The U.S. government has hefty hiring plans between now and 2012, but its job-application process is hobbled by obscure, government-specific requirements and a barely functioning notification process, according to The Wall Street Journal. Changes are being made that are expected to improve the application requirements and notification process, but a number of job seekers and public-policy organizations find the government jobs process grueling.
As an example of the challenges facing applicants, the article profiles Steven Erickson, 25, who has been trying to obtain a federal job for 10 months. Erickson, who has a government internship, volunteer work and a master’s degree under his belt, depicted the application process as “an abyss.”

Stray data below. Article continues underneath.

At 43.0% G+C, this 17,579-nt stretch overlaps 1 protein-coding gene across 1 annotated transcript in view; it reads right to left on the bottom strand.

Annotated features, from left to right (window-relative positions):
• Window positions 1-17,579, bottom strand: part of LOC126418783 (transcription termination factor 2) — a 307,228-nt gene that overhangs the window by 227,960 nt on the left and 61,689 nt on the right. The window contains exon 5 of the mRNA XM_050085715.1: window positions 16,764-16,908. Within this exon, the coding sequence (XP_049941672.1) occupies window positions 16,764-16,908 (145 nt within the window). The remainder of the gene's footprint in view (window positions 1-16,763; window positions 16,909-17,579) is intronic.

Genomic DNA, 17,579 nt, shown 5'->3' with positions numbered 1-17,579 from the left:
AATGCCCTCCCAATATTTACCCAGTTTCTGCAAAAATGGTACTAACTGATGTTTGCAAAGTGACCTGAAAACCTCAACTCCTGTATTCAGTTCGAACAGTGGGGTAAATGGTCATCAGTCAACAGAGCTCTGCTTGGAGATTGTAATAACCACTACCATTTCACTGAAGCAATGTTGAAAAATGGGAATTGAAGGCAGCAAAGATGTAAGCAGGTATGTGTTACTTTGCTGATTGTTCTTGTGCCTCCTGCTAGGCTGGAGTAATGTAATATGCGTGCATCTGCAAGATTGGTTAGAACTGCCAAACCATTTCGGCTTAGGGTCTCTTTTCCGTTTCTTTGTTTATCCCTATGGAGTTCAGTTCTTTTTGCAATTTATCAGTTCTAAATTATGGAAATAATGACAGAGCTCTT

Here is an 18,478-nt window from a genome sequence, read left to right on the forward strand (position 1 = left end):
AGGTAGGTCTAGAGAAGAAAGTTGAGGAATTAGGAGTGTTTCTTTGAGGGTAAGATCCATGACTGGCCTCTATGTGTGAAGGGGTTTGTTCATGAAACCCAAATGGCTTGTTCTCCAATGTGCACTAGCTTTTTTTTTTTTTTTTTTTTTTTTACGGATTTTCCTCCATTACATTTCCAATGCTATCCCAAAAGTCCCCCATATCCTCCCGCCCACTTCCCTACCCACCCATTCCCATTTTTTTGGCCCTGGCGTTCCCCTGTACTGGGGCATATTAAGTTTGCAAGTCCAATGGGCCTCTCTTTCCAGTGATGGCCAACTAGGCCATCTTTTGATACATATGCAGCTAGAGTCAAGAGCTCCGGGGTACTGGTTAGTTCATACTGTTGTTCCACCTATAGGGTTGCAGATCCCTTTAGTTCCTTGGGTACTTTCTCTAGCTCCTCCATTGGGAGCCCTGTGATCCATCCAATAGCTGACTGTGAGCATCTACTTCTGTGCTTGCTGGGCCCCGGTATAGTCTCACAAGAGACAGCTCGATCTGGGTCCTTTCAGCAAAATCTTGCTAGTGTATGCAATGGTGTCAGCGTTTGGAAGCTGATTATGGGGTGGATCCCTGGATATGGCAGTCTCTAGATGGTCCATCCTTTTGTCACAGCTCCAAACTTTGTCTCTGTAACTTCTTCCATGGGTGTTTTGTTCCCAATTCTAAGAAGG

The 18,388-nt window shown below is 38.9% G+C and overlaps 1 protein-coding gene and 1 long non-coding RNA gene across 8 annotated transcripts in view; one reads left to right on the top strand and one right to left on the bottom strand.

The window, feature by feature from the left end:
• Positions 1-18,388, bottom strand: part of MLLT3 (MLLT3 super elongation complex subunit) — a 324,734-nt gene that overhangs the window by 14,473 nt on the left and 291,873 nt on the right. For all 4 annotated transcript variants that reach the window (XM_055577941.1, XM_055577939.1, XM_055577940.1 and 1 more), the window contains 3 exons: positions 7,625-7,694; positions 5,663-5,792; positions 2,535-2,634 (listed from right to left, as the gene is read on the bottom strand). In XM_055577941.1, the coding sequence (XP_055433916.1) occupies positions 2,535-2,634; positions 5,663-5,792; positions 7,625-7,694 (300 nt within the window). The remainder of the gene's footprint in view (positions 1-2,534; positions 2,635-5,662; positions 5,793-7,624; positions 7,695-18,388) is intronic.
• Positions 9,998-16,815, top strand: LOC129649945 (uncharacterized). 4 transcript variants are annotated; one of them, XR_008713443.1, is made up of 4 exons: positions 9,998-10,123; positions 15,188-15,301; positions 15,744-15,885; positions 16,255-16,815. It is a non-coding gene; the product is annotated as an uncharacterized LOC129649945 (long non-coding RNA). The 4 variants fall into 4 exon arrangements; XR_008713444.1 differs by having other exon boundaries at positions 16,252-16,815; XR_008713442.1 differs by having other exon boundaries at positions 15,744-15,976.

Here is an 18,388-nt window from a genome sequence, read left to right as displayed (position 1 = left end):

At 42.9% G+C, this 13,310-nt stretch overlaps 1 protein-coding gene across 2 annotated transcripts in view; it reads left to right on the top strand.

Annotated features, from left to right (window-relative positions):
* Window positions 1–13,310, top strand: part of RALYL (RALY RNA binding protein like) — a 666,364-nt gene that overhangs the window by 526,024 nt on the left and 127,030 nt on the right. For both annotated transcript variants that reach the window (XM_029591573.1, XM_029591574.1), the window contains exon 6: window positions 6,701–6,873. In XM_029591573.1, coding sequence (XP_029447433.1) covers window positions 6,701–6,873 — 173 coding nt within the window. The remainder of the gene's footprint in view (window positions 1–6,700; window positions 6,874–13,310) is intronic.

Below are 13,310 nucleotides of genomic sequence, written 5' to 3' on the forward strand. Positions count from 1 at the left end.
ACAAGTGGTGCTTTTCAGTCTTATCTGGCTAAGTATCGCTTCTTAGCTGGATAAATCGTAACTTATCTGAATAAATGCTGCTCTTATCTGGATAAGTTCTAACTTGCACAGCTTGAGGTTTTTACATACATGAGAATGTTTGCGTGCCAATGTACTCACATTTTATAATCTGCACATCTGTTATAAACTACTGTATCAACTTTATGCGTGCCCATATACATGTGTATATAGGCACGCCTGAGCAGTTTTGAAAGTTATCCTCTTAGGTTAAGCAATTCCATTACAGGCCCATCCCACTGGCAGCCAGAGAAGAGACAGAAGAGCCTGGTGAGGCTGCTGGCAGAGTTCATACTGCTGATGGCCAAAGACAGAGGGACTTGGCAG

Mr. Erickson has spent hours on USAJobs, filling out separate applications for program analysis positions in different agencies. His applications generally include both multiple-choice questions and a variety of knowledge, skills and abilities essays that usually need to be tailored specifically to each application.
Standard essays for Mr. Erickson asked him about budgeting and accountability. One application asked applicants to describe their experience with statutes such as the “Office of Management and Budget (OMB) Circular A-130″ and “National Institute of Standards and Technology guideline and standards.”
The government needs to hire 273,000 workers over the next three years, estimates the Partnership for Public Service. A newer hiring model is being used that aims to fill vacancies within 80 days or less, but the government acknowledged it should be faster, said the article.
(Image by Rozanne_ via Flickr cc 3.0)
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